Endzeit Bunkertracks (ACT VII) powered by Side-Line (Part 4: Gin Devo)
Interview of Gin Devo: dark and sophisticated electronics!
The new volume of “Endzeit Bunkertracks” (the 7th already, available right here) will be released once again as a deluxe 4CD carton box featuring 68 songs mixing dark-electronics, EBM, dark-electro-pop and related genres. The box also contains an extended 32 page booklet masterfully designed by Japanese designer Tomoki Hayasaka. Next to the 4CD there also is a bonus download card giving you access to some 50 additional songs! Side-Line once again has been asked by Alfa-Matrix to recommend some interesting artists. That’s why we decided to power this new volume by featuring 10 short interviews of bands that you’ll discover on this new volume plus an extra interview by the “Endzeit Bunkertracks” instigator Séba Dolimont.
(by Stéphane Froidcoeur aka DP)
SL: I personally expected a song by Vomito Negro on the new “Endzeit Bunkertracks”, but you took us by surprise with a new song of Gin Devo. Tell us a bit more about the song “Dark Frequencies”?
Gin Devo: Well, at the moment I’m working on “Garden of Evil” this album will be my third solo album,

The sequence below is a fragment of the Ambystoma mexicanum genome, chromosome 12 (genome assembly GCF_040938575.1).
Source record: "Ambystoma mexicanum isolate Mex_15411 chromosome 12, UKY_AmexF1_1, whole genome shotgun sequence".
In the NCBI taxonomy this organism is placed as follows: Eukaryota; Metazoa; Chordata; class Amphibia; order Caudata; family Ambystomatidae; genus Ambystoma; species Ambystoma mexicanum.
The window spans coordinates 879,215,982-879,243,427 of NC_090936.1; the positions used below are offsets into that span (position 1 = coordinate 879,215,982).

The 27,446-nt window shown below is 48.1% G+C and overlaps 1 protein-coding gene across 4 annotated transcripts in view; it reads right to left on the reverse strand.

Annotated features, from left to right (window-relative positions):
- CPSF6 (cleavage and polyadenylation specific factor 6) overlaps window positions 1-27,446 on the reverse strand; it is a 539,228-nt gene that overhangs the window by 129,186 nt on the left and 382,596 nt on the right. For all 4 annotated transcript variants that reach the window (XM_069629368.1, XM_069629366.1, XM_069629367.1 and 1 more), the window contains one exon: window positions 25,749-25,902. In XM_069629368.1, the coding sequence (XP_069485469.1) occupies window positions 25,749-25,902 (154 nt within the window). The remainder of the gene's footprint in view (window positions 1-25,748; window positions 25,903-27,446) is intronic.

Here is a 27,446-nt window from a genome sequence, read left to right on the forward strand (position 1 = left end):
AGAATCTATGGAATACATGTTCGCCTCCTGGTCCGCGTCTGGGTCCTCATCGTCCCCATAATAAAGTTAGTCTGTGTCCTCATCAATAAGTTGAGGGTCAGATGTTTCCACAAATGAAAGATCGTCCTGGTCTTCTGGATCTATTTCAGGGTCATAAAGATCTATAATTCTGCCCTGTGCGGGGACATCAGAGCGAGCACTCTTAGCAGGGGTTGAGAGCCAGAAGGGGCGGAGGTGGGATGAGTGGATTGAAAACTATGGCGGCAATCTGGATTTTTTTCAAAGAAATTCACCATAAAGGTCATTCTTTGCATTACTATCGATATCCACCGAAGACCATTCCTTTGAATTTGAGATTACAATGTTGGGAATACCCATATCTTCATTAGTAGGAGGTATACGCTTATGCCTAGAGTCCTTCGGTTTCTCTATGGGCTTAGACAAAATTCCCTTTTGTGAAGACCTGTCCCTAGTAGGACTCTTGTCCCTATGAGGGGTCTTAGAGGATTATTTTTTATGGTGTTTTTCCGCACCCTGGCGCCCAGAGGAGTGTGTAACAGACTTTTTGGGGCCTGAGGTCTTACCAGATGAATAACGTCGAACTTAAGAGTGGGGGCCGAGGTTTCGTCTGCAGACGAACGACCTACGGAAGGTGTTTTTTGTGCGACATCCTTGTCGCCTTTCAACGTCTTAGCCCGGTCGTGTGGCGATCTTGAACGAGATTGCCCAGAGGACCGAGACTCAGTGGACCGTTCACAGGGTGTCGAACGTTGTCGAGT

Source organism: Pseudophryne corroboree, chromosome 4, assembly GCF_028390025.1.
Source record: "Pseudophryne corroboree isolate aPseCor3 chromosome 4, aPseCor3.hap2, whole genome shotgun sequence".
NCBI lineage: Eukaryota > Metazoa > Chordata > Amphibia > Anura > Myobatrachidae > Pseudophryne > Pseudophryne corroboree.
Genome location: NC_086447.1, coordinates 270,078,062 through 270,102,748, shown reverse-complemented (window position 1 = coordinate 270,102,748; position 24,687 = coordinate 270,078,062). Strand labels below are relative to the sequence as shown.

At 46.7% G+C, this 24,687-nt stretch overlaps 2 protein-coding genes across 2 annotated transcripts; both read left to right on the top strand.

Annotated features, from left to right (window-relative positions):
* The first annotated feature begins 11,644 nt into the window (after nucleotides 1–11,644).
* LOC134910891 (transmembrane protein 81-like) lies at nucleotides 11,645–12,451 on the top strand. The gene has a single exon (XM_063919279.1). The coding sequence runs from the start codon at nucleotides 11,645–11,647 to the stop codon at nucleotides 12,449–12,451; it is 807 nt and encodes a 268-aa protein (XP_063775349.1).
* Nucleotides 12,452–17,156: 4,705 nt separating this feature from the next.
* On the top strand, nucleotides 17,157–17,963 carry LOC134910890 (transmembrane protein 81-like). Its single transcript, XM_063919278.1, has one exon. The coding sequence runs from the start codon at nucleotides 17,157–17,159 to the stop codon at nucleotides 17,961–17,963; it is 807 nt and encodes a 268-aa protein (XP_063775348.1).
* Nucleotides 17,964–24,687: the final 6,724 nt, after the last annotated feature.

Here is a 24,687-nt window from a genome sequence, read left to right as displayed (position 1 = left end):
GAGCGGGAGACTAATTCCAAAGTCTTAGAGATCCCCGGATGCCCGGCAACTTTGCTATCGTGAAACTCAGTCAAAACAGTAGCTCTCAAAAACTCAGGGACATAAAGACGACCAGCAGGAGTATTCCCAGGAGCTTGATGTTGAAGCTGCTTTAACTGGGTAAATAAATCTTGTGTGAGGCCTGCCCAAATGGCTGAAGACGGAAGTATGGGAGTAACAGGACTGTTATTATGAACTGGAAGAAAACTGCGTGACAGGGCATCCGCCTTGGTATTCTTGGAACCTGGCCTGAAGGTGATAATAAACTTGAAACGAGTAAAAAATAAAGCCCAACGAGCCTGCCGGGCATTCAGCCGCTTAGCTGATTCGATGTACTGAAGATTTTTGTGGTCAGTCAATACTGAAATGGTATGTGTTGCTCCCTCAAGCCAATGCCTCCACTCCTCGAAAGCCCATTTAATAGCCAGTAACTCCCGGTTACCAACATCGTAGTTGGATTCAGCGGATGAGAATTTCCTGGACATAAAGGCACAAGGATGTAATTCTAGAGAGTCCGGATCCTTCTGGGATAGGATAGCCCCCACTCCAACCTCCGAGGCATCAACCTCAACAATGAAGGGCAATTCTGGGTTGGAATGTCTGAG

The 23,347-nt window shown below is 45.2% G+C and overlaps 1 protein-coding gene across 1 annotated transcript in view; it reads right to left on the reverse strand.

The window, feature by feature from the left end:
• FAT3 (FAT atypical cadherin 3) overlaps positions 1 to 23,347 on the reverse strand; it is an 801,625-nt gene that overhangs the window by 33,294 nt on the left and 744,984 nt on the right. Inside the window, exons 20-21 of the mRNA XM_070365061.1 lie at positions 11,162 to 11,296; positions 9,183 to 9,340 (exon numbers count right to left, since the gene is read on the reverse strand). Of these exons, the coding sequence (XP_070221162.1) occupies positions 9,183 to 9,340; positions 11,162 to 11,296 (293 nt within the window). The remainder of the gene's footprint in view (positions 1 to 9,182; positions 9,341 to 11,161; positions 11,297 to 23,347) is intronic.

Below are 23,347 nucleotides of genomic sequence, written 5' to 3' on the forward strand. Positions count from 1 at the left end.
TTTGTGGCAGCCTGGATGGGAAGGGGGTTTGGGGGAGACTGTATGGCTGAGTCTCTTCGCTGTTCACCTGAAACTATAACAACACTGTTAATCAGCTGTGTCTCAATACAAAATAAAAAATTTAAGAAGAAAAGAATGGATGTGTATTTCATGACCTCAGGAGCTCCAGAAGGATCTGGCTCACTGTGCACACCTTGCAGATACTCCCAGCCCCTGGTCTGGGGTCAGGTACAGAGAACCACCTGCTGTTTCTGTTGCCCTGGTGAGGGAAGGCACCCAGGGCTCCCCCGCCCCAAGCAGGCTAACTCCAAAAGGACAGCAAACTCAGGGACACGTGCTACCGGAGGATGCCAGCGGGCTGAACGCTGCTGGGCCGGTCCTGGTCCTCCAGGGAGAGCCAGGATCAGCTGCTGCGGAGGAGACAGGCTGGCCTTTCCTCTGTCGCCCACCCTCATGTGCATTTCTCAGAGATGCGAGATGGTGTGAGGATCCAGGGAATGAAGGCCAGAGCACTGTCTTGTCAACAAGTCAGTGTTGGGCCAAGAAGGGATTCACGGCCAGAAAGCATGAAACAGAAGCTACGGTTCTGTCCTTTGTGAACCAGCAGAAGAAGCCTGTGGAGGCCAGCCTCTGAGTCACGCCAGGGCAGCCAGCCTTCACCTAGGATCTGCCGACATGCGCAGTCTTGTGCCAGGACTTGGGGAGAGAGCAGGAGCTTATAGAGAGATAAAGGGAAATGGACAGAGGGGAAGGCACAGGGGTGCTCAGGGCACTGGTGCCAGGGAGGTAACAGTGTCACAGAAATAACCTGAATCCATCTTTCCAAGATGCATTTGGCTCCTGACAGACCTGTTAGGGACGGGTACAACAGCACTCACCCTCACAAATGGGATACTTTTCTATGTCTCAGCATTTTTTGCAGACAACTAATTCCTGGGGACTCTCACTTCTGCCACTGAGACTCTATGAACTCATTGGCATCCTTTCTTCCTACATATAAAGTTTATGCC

It’s almost ready, so I thought this is the perfect timing to release some of its tracks on a compilation album, “Dark Frequencies” matched perfect for the “Endzeit Bunkertracks” so here we are, the first song of “Garden of Evil” is out before the album is.
SL: So what kind of album might we expect?
Gin Devo: The work is very different from Vomito Negro, it sounds more digital, but is not made with computer plug ins, it took me a long time to find the right hardware instruments, to compose the right obscure digital sound, “Garden of Evil” sounds very strange, there is no other band who produces this kind of electro material at the moment.
SL: I can’t get away from the idea that Clock DVA must be one of your biggest sources of inspiration! What does this band evoke to you and what made their sound that special?
Gin Devo: Yes, I admire the fantastic Clock DVA album “Buried Dreams” released in 1989, the album has a very intense claustrophobic atmosphere what I like very much, it sounds dirty and digital, when could say that the instruments used on that album sound haunted, So I wanted to work in that direction, and it worked.
SL: You’re still working the ‘good-old’ way using a lot of (vintage) synths and hardware. What do you think about the new generation of artists mainly using software synths/programs?
Gin Devo: Those plug ins have no ‘belly’ they sound very deep and very crispy, I don’t like that. It’s exactly those plug ins that give 90% of the electro bands the same preset sounds, everything sounds the same, it’s cheap, and why they use presets? Because there is no interaction between the artist and a plug in, it’s different when you use hardware synths, there is a machine you can touch and modulate, it has its own character, it’s like you play a computer game or drive a real sportswear on a race track.